Pochettino plays down pressure before Sheffield United semi-final
Spurs manager recalls fearing for his life when playing in South America
Tottenham Hotspur’s manager Mauricio Pochettino: his experiences in the Copa Libertadores mean he is not unduly worried by a trip to face Sheffield United at Bramall Lane. Photograph: Andrew Winning/Reuters
Sitting in the pristine environment of Tottenham’s training ground, where everything is clean and serenely quiet, Mauricio Pochettino goes through the motions of discussing how his team might approach the second leg of their Capital One Cup tie at Sheffield United.
Then his eyes light up, his expressions gain warmth and passion, as he recalls the mayhem he experienced as a young player tackling a shuddering semi-final in South America. Suffice it to say, the experience means he is not overly alarmed about a trip to Bramall Lane.
Pochettino vividly remembers the detail of the notorious Copa Libertadores semi-final he took part in back in 1992. His team, Newell’s Old Boys, travelled north from Argentina to Colombia for a second leg against America de Cali, having drawn 1-1 in the opening match.
“It’s difficult to play in Colombia. I remember going up the tunnel to the pitch and they started to throw batteries. Before the game my team-mate got hit and cut on the head, it was very tough,” he explains. “You go to these countries to play Copa Libertadores or World Cup qualifiers. I remember every time we drove from the airport all the glass on the bus was smashed. It was always crazy with the army, military people, police.
Pochettino and his team- mates had to contend with crackling antagonism from the Colombian crowd and some wild challenges on the pitch. The game ended level, with Pochettino having put his side in front with a header, and it boiled down to a shoot-out. “We won after 24 penalties,” says Pochettino.
The Newell’s players celebrated in an almighty bundle, having thrived in an environment where they were so palpably unwelcome. “If I can cope with that, we can cope with anything,” he says.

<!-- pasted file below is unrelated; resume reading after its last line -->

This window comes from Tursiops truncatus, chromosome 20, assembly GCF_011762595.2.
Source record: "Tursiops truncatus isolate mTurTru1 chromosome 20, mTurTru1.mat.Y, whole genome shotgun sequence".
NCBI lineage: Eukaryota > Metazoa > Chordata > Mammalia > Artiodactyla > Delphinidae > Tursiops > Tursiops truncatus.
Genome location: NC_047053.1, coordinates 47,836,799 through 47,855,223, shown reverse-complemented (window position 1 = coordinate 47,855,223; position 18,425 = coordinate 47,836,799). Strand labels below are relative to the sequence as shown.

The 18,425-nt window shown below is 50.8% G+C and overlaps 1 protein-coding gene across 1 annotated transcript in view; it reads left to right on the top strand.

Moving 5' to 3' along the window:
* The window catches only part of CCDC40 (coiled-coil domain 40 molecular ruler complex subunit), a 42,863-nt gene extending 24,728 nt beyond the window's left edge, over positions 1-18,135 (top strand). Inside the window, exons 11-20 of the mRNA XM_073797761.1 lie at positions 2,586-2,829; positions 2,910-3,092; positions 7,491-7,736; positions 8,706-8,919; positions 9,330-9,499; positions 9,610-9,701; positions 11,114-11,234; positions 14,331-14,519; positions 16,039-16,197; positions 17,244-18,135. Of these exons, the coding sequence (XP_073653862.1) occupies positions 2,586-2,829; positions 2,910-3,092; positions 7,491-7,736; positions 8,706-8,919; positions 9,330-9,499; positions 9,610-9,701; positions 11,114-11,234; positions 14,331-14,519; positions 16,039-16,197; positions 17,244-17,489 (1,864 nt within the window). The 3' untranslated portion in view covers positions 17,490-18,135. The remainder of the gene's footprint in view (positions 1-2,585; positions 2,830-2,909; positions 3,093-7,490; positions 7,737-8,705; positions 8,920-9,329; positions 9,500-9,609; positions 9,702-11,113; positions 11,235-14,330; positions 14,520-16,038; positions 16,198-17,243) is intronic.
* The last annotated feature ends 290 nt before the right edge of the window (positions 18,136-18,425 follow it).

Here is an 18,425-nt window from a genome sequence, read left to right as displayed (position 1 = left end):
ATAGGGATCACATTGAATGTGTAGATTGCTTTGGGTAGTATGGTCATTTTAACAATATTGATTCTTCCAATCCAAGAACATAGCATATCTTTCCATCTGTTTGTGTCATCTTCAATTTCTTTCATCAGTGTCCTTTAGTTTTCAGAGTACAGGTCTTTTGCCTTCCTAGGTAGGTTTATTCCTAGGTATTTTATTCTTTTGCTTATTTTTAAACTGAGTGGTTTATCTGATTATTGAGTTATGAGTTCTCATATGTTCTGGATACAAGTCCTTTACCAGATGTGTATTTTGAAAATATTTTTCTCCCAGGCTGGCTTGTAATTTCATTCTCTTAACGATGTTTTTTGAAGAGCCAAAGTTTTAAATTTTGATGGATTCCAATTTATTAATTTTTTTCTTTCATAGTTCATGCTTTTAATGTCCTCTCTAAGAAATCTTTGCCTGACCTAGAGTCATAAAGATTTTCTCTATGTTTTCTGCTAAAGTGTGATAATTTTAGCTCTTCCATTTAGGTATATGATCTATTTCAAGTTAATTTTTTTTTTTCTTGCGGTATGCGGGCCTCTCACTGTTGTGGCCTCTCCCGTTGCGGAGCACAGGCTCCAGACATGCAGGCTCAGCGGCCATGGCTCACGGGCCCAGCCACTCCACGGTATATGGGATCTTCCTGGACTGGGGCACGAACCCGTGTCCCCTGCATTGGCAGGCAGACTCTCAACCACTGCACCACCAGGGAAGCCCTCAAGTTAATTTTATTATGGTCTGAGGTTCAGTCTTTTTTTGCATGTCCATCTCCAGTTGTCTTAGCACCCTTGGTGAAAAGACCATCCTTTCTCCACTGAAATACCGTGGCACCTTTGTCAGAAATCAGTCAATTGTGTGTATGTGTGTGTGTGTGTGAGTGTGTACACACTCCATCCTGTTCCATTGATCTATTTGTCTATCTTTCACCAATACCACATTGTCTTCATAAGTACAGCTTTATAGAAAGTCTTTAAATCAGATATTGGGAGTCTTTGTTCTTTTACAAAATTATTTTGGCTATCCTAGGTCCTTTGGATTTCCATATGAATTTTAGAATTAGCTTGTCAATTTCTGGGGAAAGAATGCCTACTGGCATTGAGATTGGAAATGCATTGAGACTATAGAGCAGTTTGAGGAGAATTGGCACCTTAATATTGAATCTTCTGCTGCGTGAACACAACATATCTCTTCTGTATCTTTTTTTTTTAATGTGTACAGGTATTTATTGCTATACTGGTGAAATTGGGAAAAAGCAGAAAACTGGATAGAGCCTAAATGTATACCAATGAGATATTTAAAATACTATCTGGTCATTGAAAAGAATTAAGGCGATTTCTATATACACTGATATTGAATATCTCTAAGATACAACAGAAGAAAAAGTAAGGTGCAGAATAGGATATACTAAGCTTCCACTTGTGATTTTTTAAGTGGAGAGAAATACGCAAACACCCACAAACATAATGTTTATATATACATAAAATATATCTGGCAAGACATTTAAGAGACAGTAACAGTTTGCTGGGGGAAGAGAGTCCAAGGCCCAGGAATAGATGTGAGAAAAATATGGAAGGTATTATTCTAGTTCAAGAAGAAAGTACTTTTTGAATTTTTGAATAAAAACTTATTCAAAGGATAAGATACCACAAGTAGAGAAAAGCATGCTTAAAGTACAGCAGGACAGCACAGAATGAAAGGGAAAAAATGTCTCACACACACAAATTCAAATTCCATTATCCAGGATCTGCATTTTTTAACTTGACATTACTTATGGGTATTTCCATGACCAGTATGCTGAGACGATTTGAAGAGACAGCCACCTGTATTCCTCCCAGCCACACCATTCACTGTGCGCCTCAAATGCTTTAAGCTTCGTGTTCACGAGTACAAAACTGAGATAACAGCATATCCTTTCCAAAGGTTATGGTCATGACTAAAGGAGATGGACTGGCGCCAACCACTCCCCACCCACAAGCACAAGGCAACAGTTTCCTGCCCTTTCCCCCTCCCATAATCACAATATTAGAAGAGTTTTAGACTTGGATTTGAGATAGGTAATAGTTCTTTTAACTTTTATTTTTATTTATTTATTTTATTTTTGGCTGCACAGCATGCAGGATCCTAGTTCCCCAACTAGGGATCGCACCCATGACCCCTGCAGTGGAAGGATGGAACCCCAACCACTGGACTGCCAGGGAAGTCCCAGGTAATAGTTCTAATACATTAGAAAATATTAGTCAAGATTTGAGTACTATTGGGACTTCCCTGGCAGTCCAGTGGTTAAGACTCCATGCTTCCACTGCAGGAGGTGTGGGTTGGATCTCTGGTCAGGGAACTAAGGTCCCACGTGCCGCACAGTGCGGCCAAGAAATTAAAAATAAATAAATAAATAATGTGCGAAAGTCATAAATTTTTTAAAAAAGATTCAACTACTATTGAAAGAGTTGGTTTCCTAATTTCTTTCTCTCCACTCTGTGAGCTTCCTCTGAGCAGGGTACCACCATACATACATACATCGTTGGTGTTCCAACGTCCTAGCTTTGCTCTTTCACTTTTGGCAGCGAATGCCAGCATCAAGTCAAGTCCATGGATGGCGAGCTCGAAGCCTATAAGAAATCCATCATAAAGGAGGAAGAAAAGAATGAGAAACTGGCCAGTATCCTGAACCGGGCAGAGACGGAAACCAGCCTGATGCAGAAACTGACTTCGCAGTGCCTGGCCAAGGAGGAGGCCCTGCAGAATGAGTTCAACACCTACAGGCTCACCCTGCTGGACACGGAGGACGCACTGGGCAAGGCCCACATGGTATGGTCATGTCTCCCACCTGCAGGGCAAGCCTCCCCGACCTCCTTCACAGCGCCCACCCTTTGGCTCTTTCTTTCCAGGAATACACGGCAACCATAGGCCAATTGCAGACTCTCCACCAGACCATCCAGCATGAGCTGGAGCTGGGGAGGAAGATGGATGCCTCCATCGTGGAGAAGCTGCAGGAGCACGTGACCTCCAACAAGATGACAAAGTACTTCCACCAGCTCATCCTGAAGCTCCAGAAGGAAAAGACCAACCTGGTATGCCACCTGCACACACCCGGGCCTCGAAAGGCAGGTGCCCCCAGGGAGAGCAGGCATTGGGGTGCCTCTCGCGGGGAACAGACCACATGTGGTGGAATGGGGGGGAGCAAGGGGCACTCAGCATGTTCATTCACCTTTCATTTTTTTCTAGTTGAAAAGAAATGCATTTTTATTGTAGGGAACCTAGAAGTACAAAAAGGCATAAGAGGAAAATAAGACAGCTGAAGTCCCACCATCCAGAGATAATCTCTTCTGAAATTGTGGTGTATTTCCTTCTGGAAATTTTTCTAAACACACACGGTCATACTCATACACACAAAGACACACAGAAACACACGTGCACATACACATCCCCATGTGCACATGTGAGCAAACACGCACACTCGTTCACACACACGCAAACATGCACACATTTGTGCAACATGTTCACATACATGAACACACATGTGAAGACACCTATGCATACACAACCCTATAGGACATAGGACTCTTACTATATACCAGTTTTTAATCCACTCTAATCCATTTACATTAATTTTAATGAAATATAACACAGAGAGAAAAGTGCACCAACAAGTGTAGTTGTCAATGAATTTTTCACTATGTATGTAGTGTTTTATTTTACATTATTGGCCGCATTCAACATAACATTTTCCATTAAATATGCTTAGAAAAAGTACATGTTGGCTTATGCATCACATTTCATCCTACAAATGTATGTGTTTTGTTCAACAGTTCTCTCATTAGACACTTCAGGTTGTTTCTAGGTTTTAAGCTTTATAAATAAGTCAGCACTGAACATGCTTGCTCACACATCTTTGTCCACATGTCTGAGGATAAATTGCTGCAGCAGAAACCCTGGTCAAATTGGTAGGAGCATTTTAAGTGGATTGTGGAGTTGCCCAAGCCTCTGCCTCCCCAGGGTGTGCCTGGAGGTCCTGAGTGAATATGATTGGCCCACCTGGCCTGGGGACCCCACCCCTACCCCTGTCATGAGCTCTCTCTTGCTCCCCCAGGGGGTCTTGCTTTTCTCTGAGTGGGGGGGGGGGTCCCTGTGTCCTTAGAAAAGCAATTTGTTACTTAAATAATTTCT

He doesn’t miss that extreme tension and explosiveness. He knows his family used to worry about him when he went on these dangerous excursions around Latin America.
“Life here is better, more comfortable,” he says. “Maybe it’s normal that the supporters shout at you, but in Argentina it’s impossible to have the supporters close behind you [in the dugout]. Because saliva, they throw things, radios, mobiles, it’s dangerous. But in England the respect is massive. I think football is to be enjoyed, for families, no violence.”
“Our fans expect us to arrive at the final at Wembley,” he says. “But we need to play better than Sheffield, show more energy than Sheffield and try to fight. For me we need to go there thinking it is 0-0. I believe we will need to score. We have to forget about the first leg and show the mentality to win.”
Mindful of the spate of shocks in the FA Cup last weekend, with Bradford City and Middlesbrough in particular flying the flag so fervently for lower-league clubs, he urges Tottenham’s players to find the balance between being “careful” and “playing freely”.
Michel Vorm is expected to continue in goal despite a late blunder against Leicester which ended Tottenham’s participation in this season’s FA Cup. Harry Kane, who was on the bench against them, should return to the front line in place of Roberto Soldado. Guardian Service